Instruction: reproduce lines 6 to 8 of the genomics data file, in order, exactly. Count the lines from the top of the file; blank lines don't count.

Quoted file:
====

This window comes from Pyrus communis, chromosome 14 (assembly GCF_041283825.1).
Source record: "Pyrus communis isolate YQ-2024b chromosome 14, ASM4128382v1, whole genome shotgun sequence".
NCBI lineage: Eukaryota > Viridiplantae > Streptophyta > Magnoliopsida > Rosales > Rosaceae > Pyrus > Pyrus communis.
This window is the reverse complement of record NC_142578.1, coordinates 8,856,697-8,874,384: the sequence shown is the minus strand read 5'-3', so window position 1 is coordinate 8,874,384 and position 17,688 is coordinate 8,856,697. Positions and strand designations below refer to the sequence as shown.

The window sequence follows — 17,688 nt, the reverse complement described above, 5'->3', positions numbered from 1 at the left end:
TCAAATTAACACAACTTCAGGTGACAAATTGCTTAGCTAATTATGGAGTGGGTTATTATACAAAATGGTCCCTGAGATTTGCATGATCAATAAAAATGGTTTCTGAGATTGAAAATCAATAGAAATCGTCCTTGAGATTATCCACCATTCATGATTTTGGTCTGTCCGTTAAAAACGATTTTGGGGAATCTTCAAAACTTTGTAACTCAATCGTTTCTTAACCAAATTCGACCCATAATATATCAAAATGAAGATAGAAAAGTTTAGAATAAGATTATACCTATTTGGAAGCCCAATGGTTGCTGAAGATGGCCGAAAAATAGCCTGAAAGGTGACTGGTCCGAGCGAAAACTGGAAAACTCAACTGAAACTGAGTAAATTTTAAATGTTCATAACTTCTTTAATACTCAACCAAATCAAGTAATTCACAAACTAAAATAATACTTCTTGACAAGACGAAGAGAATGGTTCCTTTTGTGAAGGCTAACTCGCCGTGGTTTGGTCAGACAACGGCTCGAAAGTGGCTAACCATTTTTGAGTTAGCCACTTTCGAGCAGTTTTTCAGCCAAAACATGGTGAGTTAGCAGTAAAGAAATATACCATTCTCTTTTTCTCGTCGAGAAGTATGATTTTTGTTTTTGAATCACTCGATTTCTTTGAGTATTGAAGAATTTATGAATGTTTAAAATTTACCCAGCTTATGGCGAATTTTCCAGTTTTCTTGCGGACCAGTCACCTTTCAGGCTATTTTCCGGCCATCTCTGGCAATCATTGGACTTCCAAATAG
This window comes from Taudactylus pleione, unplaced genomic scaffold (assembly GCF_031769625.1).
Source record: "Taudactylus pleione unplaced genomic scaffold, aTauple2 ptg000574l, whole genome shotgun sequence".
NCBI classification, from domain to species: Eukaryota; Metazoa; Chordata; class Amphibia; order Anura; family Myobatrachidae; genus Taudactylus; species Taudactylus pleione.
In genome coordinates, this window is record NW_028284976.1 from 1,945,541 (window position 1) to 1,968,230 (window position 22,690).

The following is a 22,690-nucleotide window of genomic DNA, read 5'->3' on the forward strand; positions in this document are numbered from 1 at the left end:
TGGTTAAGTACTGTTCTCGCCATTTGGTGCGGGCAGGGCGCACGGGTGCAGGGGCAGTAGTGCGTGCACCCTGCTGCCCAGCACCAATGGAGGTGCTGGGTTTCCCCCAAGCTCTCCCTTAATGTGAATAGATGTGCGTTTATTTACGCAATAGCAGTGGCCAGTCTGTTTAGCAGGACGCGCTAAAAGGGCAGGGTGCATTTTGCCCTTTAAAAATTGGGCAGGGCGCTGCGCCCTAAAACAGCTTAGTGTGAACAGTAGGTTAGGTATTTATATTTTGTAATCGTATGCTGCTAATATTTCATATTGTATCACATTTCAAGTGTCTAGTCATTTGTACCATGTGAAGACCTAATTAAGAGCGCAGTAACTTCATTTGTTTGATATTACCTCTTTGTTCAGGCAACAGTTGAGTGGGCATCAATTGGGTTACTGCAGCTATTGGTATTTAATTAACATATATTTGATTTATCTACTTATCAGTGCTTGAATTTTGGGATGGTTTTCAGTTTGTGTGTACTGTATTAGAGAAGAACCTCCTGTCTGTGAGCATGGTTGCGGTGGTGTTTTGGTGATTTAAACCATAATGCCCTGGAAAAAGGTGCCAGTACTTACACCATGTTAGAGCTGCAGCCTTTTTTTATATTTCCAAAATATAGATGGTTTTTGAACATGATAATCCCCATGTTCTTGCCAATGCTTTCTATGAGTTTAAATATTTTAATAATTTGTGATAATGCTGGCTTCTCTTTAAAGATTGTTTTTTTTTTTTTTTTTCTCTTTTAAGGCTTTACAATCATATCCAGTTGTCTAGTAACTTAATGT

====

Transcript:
TCAAATTAACACAACTTCAGGTGACAAATTGCTTAGCTAATTATGGAGTGGGTTATTATACAAAATGGTCCCTGAGATTTGCATGATCAATAAAAATGGTTTCTGAGATTGAAAATCAATAGAAATCGTCCTTGAGATTATCCACCATTCATGATTTTGGTCTGTCCGTTAAAAACGATTTTGGGGAATCTTCAAAACTTTGTAACTCAATCGTTTCTTAACCAAATTCGACCCATAATATATCAAAATGAAGATAGAAAAGTTTAGAATAAGATTATACCTATTTGGAAGCCCAATGGTTGCTGAAGATGGCCGAAAAATAGCCTGAAAGGTGACTGGTCCGAGCGAAAACTGGAAAACTCAACTGAAACTGAGTAAATTTTAAATGTTCATAACTTCTTTAATACTCAACCAAATCAAGTAATTCACAAACTAAAATAATACTTCTTGACAAGACGAAGAGAATGGTTCCTTTTGTGAAGGCTAACTCGCCGTGGTTTGGTCAGACAACGGCTCGAAAGTGGCTAACCATTTTTGAGTTAGCCACTTTCGAGCAGTTTTTCAGCCAAAACATGGTGAGTTAGCAGTAAAGAAATATACCATTCTCTTTTTCTCGTCGAGAAGTATGATTTTTGTTTTTGAATCACTCGATTTCTTTGAGTATTGAAGAATTTATGAATGTTTAAAATTTACCCAGCTTATGGCGAATTTTCCAGTTTTCTTGCGGACCAGTCACCTTTCAGGCTATTTTCCGGCCATCTCTGGCAATCATTGGACTTCCAAATAG
This window comes from Taudactylus pleione, unplaced genomic scaffold (assembly GCF_031769625.1).
Source record: "Taudactylus pleione unplaced genomic scaffold, aTauple2 ptg000574l, whole genome shotgun sequence".